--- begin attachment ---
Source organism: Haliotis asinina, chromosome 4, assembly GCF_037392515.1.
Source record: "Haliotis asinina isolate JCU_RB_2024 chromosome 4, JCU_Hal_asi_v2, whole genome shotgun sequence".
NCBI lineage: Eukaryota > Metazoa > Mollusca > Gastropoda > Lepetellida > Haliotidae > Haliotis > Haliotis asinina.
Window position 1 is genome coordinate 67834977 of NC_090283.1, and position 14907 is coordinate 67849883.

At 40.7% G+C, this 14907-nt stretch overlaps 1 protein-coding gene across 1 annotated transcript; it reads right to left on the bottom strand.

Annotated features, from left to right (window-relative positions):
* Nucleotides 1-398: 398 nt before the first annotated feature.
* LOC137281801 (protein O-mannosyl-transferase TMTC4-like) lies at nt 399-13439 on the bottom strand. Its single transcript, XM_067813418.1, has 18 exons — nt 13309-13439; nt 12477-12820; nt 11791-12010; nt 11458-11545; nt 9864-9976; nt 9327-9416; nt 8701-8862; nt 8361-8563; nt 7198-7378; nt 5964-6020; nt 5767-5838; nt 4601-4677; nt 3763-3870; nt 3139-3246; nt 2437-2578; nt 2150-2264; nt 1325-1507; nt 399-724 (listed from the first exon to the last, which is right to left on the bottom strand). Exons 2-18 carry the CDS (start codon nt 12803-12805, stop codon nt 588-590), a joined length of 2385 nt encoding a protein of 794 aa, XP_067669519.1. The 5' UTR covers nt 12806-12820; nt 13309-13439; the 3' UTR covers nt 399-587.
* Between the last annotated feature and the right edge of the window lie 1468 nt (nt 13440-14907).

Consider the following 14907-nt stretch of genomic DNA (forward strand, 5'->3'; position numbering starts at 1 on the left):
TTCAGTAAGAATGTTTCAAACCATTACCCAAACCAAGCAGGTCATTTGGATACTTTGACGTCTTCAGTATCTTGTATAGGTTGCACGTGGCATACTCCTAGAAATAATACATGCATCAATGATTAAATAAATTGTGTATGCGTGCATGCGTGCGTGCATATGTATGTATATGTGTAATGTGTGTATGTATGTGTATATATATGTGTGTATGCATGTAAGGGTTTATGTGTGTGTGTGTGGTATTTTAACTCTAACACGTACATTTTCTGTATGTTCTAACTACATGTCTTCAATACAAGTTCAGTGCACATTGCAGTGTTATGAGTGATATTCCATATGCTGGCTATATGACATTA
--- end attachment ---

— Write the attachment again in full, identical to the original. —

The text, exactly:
Source organism: Haliotis asinina, chromosome 4, assembly GCF_037392515.1.
Source record: "Haliotis asinina isolate JCU_RB_2024 chromosome 4, JCU_Hal_asi_v2, whole genome shotgun sequence".
NCBI lineage: Eukaryota > Metazoa > Mollusca > Gastropoda > Lepetellida > Haliotidae > Haliotis > Haliotis asinina.
Window position 1 is genome coordinate 67834977 of NC_090283.1, and position 14907 is coordinate 67849883.

At 40.7% G+C, this 14907-nt stretch overlaps 1 protein-coding gene across 1 annotated transcript; it reads right to left on the bottom strand.

Annotated features, from left to right (window-relative positions):
* Nucleotides 1-398: 398 nt before the first annotated feature.
* LOC137281801 (protein O-mannosyl-transferase TMTC4-like) lies at nt 399-13439 on the bottom strand. Its single transcript, XM_067813418.1, has 18 exons — nt 13309-13439; nt 12477-12820; nt 11791-12010; nt 11458-11545; nt 9864-9976; nt 9327-9416; nt 8701-8862; nt 8361-8563; nt 7198-7378; nt 5964-6020; nt 5767-5838; nt 4601-4677; nt 3763-3870; nt 3139-3246; nt 2437-2578; nt 2150-2264; nt 1325-1507; nt 399-724 (listed from the first exon to the last, which is right to left on the bottom strand). Exons 2-18 carry the CDS (start codon nt 12803-12805, stop codon nt 588-590), a joined length of 2385 nt encoding a protein of 794 aa, XP_067669519.1. The 5' UTR covers nt 12806-12820; nt 13309-13439; the 3' UTR covers nt 399-587.
* Between the last annotated feature and the right edge of the window lie 1468 nt (nt 13440-14907).

Consider the following 14907-nt stretch of genomic DNA (forward strand, 5'->3'; position numbering starts at 1 on the left):
TTCAGTAAGAATGTTTCAAACCATTACCCAAACCAAGCAGGTCATTTGGATACTTTGACGTCTTCAGTATCTTGTATAGGTTGCACGTGGCATACTCCTAGAAATAATACATGCATCAATGATTAAATAAATTGTGTATGCGTGCATGCGTGCGTGCATATGTATGTATATGTGTAATGTGTGTATGTATGTGTATATATATGTGTGTATGCATGTAAGGGTTTATGTGTGTGTGTGTGGTATTTTAACTCTAACACGTACATTTTCTGTATGTTCTAACTACATGTCTTCAATACAAGTTCAGTGCACATTGCAGTGTTATGAGTGATATTCCATATGCTGGCTATATGACATTA